The recent gap filler fix for the Discovery is the result, it seems, of a new attitude within NASA. Accepting that their shuttles are indeed experimental vehicles has forced them to investigate these situations more thoroughly than they had been. That is an attitude that makes me proud of our space agency and renews my hope that we shall see great things from them in the future.

The Columbia accident, and now the Discovery situation, have prompted NASA to talk more about their plan to replace the shuttle fleet with newer, more advanced vehicles by the end of the decade. This is something that was already supposed to have happened, as of this year - if you listened to what NASA was saying back in the 90's. Budget concerns and changed attitudes within NASA have pushed this project back, unfortunately

Hopefully this change in NASA's attitude remains a (mostly) positive force within the agency for the future and pushes them to go where no man has gone before, furthering the exploration of space by mankind.

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Current Mood: amused amused
Current Music: Sugarcult - Stuck in America

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randystarkiller
Well, my check came from McDonald's, but they've still shorted me a whole shitload of hours of the weeks where I was working midnights. So I have to give them a call tomorrow morning and bitch out the store manager and get my back pay.

I'm still short for tuition, and I have some expenses to cover, so it looks like I'm going to be depending on financial aid. I'm kind of resigned to that and I will be ECSTATIC if my finicial aid covers enough for me to attend this semester.

What else is going on... I have been keeping up on current events lately, reading the news and browsing blogs. I think I may avoid burnout this time, as I've come to terms with losses being a part of activism. I'm focusing on the bigger picture now, while still participating in these local issues. I'm thinking and acting both for the short-term and the long-term. Not everything has to happen now. We need to set up the infastructure for future progress.

Anyway, that's my random thoughts for the time being. I'll post again sometime later today, this week, this month... whenever the mood strikes me, basically. Peace.

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Current Mood: calm calm
Current Music: Green Day - Favorite Son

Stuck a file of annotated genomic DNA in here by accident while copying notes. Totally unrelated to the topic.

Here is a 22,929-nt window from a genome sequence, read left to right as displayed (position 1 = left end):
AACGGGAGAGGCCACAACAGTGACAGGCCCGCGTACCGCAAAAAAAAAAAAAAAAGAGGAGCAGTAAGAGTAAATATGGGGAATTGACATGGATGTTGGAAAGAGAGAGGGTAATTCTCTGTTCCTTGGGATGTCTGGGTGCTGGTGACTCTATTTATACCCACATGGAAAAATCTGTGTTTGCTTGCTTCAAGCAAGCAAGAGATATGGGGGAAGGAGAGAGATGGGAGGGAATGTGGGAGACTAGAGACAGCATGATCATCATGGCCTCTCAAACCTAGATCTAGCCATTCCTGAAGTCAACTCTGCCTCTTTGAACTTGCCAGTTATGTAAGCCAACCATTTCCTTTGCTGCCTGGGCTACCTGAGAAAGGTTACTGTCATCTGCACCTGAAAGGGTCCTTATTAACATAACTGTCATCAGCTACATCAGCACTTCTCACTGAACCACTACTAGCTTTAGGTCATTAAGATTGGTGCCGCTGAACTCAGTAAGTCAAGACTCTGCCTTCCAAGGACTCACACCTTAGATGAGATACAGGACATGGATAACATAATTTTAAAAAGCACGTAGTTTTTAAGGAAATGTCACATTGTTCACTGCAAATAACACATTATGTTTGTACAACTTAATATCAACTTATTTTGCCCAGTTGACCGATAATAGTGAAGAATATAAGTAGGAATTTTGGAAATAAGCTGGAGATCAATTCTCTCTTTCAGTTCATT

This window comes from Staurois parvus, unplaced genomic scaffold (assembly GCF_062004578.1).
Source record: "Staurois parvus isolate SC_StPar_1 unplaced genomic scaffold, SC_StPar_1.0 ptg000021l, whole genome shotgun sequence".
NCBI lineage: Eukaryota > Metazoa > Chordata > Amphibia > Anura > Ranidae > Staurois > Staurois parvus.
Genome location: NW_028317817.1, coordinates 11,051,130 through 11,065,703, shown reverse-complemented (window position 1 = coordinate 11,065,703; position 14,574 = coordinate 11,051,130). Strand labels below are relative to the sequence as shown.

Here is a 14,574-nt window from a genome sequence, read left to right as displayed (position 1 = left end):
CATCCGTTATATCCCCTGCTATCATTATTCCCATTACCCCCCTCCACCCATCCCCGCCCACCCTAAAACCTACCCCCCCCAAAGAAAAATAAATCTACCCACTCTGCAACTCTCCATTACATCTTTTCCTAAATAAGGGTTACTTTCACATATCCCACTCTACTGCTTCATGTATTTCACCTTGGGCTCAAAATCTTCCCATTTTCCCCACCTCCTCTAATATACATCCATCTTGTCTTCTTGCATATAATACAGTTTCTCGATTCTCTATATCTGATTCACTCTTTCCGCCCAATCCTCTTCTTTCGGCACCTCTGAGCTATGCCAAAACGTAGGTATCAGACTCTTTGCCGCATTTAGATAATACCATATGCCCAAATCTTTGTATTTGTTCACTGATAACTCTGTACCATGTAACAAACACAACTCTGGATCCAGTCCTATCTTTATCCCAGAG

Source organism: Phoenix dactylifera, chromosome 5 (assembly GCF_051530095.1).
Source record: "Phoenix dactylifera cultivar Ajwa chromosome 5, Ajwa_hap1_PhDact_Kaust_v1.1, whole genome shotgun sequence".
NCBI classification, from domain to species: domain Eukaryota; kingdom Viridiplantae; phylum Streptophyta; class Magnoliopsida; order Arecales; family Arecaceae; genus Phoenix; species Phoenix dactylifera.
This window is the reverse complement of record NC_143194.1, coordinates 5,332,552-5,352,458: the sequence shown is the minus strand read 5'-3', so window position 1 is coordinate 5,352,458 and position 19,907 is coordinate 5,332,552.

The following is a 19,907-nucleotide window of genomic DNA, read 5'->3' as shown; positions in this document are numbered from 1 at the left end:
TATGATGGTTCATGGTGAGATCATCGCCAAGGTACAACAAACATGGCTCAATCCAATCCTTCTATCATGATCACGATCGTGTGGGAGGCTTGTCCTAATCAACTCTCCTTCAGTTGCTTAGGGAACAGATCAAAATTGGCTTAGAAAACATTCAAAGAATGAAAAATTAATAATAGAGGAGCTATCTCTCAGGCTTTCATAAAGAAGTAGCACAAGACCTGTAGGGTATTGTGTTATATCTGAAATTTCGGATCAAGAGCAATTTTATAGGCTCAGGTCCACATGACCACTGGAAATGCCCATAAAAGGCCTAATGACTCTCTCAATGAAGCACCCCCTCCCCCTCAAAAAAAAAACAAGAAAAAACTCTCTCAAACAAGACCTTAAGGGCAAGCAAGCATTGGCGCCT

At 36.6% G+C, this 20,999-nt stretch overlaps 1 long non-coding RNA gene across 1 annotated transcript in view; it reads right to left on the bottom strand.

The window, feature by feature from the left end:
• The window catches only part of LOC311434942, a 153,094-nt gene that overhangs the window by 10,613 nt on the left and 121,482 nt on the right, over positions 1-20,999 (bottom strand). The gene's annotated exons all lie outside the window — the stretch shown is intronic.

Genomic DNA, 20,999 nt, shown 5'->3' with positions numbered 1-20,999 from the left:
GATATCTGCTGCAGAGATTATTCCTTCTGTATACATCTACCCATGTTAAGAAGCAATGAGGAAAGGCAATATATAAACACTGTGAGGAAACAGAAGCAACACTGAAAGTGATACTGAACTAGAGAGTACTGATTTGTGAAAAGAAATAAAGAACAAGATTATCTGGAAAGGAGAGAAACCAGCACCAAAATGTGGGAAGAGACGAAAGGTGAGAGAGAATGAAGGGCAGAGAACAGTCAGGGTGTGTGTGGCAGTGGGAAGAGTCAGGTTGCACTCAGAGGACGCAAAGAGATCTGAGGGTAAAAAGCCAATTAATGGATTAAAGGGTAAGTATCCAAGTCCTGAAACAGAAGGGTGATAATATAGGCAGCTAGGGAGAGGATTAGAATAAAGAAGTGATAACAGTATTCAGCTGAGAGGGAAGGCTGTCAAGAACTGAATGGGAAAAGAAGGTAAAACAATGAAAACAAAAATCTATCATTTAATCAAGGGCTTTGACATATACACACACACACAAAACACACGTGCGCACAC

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randystarkiller
Here's the list of books currently on my to-read list, in order.

  • What's the Matter With Kansas?, by Thomas Frank (in progress)
  • Eats, Shoots & Leaves, by Lynne Truss
  • A People's History of the United States: 1492 - Present, by Howard Zinn
  • The Long Detour, by James Weinstein
  • Lies My Teacher Told Me, by James W. Loewen

All of those books are non-fiction, and all are due back to the library before the end of the month. After those, I have quite a few novels to read. Just thought I'd share to-read list for the immediate future, though.

I've been having trouble finishing What's the Matter With Kansas?; not because it's a bad book or I don't like it, it's just that I've been reading so much lately and I have so much on my mind. I still feel that Frank is an excellent author. His work is readable, particularly because of his sharp sense of humor and his ability to make the subjects he discusses interesting. My inability at the moment to finish his book is not Frank's fault, it is my own. Hopefully I'll finish it tonight or tomorrow.

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Current Mood: geeky
Current Music: The Doors - When the Music's Over

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randystarkiller
I'm $100 short of what I need to pay my Fall 2005 tuition. I can't finish registering until I either get my last check from McDonald's, which was supposedly sent a week and a half ago, or I know whether or not I'm eligable for student aid. Fucking son of a fucking bitch!

This whole thing has become a huge pain in the ass. If I don't get the money together soon, I may have to wait until the next semester. I really hope I don't have to wait, though. I need to get in this sesmester..

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Current Mood: frustrated frustrated
Current Music: Breaking Benjamin - So Cold